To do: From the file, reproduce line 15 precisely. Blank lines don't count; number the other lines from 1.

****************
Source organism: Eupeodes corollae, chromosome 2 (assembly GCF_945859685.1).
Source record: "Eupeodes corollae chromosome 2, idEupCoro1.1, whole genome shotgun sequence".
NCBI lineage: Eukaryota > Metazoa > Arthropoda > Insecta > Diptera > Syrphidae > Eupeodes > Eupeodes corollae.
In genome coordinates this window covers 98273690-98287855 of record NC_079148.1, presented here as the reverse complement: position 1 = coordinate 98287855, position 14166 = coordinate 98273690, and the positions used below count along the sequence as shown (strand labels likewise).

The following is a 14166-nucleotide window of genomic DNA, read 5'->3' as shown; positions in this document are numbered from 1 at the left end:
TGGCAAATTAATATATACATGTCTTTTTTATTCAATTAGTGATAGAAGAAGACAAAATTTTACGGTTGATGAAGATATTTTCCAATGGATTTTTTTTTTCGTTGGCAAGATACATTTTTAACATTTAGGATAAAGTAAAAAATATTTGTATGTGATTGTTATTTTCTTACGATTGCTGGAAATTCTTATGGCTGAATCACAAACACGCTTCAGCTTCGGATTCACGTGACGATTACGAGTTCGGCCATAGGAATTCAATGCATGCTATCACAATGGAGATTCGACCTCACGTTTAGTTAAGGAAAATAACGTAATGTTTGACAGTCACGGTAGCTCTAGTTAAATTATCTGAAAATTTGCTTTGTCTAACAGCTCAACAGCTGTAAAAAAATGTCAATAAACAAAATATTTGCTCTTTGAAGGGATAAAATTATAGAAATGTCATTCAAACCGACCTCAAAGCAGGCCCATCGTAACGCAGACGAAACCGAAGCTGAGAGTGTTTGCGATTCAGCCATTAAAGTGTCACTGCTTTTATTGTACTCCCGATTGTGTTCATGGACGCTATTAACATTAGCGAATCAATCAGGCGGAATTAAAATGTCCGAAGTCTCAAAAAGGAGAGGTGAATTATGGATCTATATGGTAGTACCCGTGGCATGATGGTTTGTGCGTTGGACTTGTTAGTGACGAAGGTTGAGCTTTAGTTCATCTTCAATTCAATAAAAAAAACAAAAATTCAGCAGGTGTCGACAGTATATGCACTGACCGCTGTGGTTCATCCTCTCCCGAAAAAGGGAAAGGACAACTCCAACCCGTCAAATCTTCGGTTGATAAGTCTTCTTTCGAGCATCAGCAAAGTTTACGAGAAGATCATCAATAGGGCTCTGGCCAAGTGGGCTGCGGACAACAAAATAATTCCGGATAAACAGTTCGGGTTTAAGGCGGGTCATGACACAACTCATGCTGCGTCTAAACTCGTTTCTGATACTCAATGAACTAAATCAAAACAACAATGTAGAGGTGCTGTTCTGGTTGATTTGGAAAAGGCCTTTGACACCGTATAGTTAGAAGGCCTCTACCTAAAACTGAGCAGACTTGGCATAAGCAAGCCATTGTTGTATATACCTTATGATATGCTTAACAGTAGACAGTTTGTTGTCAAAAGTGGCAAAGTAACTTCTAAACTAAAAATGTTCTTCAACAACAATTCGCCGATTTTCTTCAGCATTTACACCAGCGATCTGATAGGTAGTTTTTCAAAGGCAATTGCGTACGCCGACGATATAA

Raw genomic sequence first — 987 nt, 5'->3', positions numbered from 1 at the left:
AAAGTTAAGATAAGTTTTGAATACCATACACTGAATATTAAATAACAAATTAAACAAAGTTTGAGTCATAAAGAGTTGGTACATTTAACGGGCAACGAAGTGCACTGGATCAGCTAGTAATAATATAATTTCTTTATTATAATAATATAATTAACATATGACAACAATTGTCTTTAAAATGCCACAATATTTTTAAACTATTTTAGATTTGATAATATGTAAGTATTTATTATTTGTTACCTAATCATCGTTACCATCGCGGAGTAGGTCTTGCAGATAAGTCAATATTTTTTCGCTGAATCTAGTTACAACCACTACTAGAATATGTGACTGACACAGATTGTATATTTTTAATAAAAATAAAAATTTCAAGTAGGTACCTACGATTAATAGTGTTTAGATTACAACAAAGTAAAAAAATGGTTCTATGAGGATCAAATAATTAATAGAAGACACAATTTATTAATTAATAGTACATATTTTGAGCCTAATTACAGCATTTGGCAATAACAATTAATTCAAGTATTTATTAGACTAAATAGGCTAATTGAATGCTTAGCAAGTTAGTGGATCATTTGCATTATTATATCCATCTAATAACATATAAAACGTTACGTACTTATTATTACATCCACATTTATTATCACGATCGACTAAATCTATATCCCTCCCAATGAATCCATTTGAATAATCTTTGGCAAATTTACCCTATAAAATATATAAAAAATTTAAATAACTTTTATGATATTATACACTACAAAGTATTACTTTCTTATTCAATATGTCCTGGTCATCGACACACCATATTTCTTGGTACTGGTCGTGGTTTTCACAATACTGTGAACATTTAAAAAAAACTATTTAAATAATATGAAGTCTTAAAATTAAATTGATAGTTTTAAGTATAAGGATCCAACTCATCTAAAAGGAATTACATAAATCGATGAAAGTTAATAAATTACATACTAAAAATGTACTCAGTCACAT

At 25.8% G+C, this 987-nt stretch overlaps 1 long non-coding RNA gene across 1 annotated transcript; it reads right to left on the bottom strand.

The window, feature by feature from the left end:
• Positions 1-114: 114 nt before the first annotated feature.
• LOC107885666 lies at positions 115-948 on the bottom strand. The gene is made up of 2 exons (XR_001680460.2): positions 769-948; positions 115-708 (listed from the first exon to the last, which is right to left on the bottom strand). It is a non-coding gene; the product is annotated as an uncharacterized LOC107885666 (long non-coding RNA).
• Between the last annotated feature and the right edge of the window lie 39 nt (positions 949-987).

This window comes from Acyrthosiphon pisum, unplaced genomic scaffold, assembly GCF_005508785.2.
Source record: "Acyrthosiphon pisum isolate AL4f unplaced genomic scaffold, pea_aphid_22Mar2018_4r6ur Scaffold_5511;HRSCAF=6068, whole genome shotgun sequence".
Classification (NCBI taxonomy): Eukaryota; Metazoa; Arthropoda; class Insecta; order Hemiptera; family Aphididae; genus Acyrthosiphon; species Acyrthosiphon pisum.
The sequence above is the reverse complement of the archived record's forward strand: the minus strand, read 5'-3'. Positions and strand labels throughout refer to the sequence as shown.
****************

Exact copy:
Source record: "Acyrthosiphon pisum isolate AL4f unplaced genomic scaffold, pea_aphid_22Mar2018_4r6ur Scaffold_5511;HRSCAF=6068, whole genome shotgun sequence".